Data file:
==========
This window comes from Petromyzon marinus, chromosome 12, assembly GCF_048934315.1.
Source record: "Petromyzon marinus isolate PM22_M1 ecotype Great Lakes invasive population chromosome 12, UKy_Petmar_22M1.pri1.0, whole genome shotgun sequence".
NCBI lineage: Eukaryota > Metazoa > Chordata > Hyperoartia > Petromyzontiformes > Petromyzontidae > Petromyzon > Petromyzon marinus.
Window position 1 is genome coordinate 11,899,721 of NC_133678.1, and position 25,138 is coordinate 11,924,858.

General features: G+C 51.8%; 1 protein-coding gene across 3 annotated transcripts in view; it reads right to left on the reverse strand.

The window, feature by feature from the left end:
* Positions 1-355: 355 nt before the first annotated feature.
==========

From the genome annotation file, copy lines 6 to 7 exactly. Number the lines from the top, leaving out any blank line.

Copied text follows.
The window, feature by feature from the left end:
* Positions 1-355: 355 nt before the first annotated feature.